Humans have two distinct properties of mind that make them believe in a God.
One, the belief in some form of life apart from that experienced in the body. This is a default setting.
Second, an “overdeveloped sense of cause and effect”.
In many different experiments, from many angles, it seems human brain is wired to believe in God. Basically two ingredients are prominent as noted above.. (1) that everything has a purpose and there is a design to everything and (2) the origin of that purpose and design is outside “us” (mind and body).
As a person grows, interestingly a shift occurs in the dimension of your religious faith – from centrality of supernatural to centrality of moral dimension. But, importantly, the studies say that Religion and God does remain intact in human mind from cradle to grave… whatever the apparent dimension of it in different stages.
I am sure the Atheists will say that this is not true of them. I love the way Jesse Bering of Queen’s University Belfast, UK put it. Jesse did an experiment in pre-school kids with a puppet show.
Petrovich adds that even adults who describe themselves as atheists and agnostics are prone to supernatural thinking. Bering has seen this too. When one of his students carried out interviews with atheists, it became clear that they often tacitly attribute purpose to significant or traumatic moments in their lives, as if some agency were intervening to make it happen. “They don’t completely exorcise the ghost of god – they just muzzle it,” Bering says.
Some people approach this question of belief in God or otherwise in other ways. Like in this “This I believe” episode on NPR, Penn Jillette tries to draw the distinction between atheist – who “do not believe in God” – to his belief – that “there is no God” . In my eyes, of course, the difference is minor – both are beliefs nevertheless.
An honest person when asked about the presence of God or otherwise will say “I don’t know – and I don’t want to start with a going-in assumption either way”. And that is an acceptable and a bold answer.
But humans rarely ever come to this territory without the crutches of a belief or humility! It just makes them feel better. So, Penn shares his reason for his belief (reasoning that gives his belief some meaning – given his environment.. Christian based where only one person had the right to forgive everyone for whatever one does, only for some emotional or temporal bribe.!)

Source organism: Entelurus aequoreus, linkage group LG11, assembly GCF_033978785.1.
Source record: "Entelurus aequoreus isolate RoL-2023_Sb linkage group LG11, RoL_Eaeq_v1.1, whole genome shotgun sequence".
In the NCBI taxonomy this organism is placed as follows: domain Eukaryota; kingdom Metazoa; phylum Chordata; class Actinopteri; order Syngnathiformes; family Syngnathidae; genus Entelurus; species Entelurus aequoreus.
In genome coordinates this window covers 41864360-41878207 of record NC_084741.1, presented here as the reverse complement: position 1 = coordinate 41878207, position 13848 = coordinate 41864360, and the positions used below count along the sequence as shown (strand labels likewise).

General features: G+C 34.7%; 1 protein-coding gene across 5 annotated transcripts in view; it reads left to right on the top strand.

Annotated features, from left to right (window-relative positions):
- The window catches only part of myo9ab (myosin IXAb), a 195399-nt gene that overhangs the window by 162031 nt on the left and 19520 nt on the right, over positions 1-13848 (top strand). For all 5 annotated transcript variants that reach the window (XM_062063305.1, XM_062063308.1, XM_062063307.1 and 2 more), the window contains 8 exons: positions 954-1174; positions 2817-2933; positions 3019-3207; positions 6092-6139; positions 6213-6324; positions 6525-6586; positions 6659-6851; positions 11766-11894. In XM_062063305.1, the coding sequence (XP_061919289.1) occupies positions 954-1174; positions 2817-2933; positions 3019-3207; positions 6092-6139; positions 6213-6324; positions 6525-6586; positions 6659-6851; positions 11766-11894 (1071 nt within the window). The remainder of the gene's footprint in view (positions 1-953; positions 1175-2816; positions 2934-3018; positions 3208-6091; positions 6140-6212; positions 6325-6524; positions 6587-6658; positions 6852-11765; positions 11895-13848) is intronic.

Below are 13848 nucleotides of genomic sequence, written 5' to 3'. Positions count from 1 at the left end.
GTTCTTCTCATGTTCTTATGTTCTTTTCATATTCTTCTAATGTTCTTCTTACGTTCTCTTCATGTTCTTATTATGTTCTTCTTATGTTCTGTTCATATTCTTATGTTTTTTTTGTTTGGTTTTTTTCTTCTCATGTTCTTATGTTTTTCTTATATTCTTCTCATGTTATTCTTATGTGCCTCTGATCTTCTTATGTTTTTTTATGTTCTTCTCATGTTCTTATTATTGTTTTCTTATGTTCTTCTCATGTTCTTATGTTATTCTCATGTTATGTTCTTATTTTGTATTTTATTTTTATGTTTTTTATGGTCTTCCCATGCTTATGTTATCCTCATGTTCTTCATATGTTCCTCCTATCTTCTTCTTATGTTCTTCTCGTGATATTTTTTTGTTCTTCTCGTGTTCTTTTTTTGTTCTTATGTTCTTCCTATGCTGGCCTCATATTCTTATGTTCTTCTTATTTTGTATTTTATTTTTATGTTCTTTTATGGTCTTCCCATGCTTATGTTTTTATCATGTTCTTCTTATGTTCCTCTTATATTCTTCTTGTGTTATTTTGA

Believing there’s no God means I can’t really be forgiven except by kindness and faulty memories. That’s good; it makes me want to be more thoughtful. I have to try to treat people right the first time around.
As I have pointed out above, honesty demands we start from a humble admission of “I don’t know”.. and not come to a conclusion just becauase I have to. Rather, let the enquiry continue to a point where it can help us down a path of sieving out the “not true”‘s from the “I don’t knows”. Socrates put it very beautifully in this piece :
Socrates: I think I am. I shouldn’t like to take my oath on the whole story, but one thing I am ready to fight for as long as I can, in word and act — that is, that we shall be better, braver, and more active men if we believe it right to look for what we don’t know than if we believe there is no point in looking because what we don’t know we can never discover.
A national poll, conducted by Opinion Dynamics Corporation in 2004 gave an interesting set of answers. The results by percentage of respondents gives an intriguing story:
- % Americans who believe in God: 92
- % Americans who believe in Heaven: 85 [Note: Notice more people believe in God than in heaven or Miracles. Wonder what role do those 7% and 10% of responders respectively assign to the “Old Man in the Skies”?? lol]
- % Americans who believe in Miracles: 82
- % Americans who believe in Devil: 63% (1997) to 71% (2004) [Note: What a difference a change in Presidency (Clinton to Bush) could bring in the US!! lol]
- % Americans who believe in Ghosts: 34
- % Americans who believe in UFOs: 34
- % Americans who believe in astrology: 29
- % Americans who believe in reincarnation: 24
The young in America believe in more negative stuff than as they get older:
Young people are much more likely than older Americans to believe in both hell and the devil. An 86 percent majority of adults between the ages of 18 to 34 believe in hell, but that drops to 68 percent for those over age 70. Similarly, 79 percent of young people believe in the devil compared to 67 percent of the over-70 age group.
So, back to the question – Do you believe in God or you “don’t know” in the sense of “I don’t want to start with any assumptions”?? Probably, if you are as human as these researchers point out most humans are.. the difference may be moot anyways 🙂
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